Turnbull: Honesty Is The Best Policy (when it comes to debating climate)  

Posted by Big Gav in

The SMH reports that Malcom Turnbull is taking a few discreet (and well deserved) swipes at idiot Liberal party leader Tony Abbott - Honesty is the best policy: Turnbull swipes at state of politics and 'deficit of trust'. It remains a mystery to me how Abbott can actually have a lower approval rating than PM Julia Gillard and still remain Liberal leader - the country will be a complete laughingstock if he's still in place after the next election (which I expect the Liberals will win in spite of his presence).

Malcolm Turnbull has decried the state of political discourse in Australia, saying it had deteriorated to such an extent that the nation suffered "a deficit of trust" and there was an urgent need for honesty in politics.
If you love your country, have an interest in politics or policy, and care deeply about our nation's future, there's nothing more certain to arouse your fury and invite your contempt than listening to an entire House of Representatives question time.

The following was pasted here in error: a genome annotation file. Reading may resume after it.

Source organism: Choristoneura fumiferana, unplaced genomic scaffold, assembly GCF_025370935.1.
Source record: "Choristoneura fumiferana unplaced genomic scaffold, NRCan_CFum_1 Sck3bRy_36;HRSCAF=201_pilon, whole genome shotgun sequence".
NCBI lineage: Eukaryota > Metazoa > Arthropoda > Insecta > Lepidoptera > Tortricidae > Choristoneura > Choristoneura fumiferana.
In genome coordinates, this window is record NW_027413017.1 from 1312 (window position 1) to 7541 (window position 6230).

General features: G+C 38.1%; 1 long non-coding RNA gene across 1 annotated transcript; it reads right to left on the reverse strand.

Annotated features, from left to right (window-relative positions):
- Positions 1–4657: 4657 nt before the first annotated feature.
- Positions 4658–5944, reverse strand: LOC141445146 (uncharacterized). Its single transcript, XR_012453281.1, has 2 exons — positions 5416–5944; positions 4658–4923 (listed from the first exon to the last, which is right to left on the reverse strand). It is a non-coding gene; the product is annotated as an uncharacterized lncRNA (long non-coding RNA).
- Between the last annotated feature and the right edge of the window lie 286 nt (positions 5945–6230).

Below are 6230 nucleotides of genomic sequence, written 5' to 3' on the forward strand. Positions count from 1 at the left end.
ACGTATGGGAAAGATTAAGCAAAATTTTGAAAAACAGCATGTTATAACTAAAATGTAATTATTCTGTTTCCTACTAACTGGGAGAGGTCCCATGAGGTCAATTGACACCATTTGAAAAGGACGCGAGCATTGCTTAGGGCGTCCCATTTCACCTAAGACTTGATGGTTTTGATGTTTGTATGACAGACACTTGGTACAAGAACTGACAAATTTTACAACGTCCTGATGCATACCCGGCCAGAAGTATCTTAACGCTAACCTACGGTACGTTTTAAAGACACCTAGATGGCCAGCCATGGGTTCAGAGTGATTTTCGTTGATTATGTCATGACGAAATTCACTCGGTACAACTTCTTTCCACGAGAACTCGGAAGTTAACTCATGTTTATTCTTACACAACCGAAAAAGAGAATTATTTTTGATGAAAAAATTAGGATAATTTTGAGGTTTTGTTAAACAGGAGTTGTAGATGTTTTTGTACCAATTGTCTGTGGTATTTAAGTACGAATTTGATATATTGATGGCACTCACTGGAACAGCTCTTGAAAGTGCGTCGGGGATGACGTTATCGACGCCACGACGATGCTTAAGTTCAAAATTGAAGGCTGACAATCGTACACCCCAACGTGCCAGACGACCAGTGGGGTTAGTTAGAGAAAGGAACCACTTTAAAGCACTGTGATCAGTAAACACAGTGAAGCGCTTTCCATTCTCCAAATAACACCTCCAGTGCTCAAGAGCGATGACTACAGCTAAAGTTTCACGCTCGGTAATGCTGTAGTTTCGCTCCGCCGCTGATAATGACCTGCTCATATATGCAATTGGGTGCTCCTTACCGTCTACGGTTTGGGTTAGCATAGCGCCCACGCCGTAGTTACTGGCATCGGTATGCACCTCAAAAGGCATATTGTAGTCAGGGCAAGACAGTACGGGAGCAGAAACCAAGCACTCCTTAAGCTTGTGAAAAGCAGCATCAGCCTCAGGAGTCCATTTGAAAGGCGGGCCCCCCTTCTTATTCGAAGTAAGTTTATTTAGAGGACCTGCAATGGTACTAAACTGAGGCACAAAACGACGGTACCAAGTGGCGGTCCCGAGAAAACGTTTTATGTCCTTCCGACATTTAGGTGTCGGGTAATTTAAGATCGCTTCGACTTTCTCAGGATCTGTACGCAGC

In comments that are bound to be construed as critical of the style of Tony Abbott, as well as Julia Gillard, Mr Turnbull cited his own keen area of interest, the science of climate change, as a victim of what passed these days for political debate.

Delivering a lecture in Perth last night, Mr Turnbull said it was an inescapable fact that greenhouse gases caused the earth to warm. "Politicians and shock jocks, scientists and coal barons, all of them can argue for as long as they like, but they cannot change the physical reality," he said. "I won't linger on climate change – the hopeless, confused, hyper-partisan nature of the debate is too well known to rehearse."

Mr Turnbull also revisited the republic debate, a cause he fought for and lost at the 1999 referendum, saying "the next big watershed will be the end of the Elizabethan era".

He said republicans must not allow themselves to be split into two camps by the monarchists, as happened 13 years ago when monarchist strategists – including Mr Abbott and John Howard – "delightedly, if cynically, exploited the division by promising the direct electionists that if the parliamentary model was defeated at a referendum, they could have another referendum on a direct election model within a few years".

"Those republicans who voted 'No' expecting another vote in a few years, this time on their preferred model, should reflect on how comprehensively they were deceived by the trickery of their opponents and their own self-delusions, in equal measure."

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